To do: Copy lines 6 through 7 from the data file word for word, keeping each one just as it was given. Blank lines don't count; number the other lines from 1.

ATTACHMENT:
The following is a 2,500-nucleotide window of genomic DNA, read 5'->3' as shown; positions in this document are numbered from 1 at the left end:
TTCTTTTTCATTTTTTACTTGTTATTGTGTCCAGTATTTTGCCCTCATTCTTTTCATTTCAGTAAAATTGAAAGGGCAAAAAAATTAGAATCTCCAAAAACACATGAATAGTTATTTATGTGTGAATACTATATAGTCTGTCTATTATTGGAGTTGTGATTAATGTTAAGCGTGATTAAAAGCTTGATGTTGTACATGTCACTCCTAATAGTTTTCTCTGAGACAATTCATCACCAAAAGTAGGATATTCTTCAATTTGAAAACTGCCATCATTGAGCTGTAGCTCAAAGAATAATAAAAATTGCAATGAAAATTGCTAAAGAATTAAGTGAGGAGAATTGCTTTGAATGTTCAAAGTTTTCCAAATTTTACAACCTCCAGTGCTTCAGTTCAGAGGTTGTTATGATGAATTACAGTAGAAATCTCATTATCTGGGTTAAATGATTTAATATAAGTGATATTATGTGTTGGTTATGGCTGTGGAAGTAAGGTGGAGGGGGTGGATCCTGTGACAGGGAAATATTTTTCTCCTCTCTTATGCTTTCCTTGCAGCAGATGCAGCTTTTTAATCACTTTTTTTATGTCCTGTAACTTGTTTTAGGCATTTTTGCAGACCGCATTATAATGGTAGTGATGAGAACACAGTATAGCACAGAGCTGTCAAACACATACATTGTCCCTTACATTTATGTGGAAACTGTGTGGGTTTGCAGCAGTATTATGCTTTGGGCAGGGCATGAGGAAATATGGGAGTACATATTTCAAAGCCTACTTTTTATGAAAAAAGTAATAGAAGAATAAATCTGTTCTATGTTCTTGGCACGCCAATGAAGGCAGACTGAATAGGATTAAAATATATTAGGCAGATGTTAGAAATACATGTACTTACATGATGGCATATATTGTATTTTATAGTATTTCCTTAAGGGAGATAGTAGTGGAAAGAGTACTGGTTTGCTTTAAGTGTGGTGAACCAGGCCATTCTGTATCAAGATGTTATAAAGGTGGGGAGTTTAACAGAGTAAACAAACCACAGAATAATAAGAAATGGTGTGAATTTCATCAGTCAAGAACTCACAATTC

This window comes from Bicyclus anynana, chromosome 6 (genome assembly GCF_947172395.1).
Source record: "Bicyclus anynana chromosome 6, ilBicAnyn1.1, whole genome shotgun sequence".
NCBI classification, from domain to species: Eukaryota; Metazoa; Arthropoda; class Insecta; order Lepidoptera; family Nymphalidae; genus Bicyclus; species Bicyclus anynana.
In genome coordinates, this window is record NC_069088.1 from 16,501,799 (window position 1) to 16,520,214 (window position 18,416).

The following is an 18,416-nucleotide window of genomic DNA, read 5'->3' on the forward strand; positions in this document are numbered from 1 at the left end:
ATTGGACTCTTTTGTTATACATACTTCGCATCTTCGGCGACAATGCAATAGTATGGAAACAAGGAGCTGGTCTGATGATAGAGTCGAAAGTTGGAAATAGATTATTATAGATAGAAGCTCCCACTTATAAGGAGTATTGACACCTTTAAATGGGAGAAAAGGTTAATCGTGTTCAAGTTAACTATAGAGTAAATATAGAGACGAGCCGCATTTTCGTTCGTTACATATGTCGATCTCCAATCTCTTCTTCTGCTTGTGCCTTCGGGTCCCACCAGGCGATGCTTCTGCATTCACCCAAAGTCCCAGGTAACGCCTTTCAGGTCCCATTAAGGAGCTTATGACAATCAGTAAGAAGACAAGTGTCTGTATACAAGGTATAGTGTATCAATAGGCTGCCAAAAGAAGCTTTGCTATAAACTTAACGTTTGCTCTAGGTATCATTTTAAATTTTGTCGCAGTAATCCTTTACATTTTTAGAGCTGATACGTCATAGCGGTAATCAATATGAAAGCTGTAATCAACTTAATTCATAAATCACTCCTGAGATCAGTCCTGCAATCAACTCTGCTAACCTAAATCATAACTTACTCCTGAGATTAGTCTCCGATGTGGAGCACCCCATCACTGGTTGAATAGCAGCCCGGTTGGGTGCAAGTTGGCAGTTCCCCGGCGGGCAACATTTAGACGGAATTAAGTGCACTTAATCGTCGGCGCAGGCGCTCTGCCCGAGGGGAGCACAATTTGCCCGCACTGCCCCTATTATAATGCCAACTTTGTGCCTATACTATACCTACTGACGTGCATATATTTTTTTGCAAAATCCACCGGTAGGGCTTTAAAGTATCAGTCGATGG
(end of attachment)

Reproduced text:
In genome coordinates, this window is record NC_069088.1 from 16,501,799 (window position 1) to 16,520,214 (window position 18,416).

The following is an 18,416-nucleotide window of genomic DNA, read 5'->3' on the forward strand; positions in this document are numbered from 1 at the left end: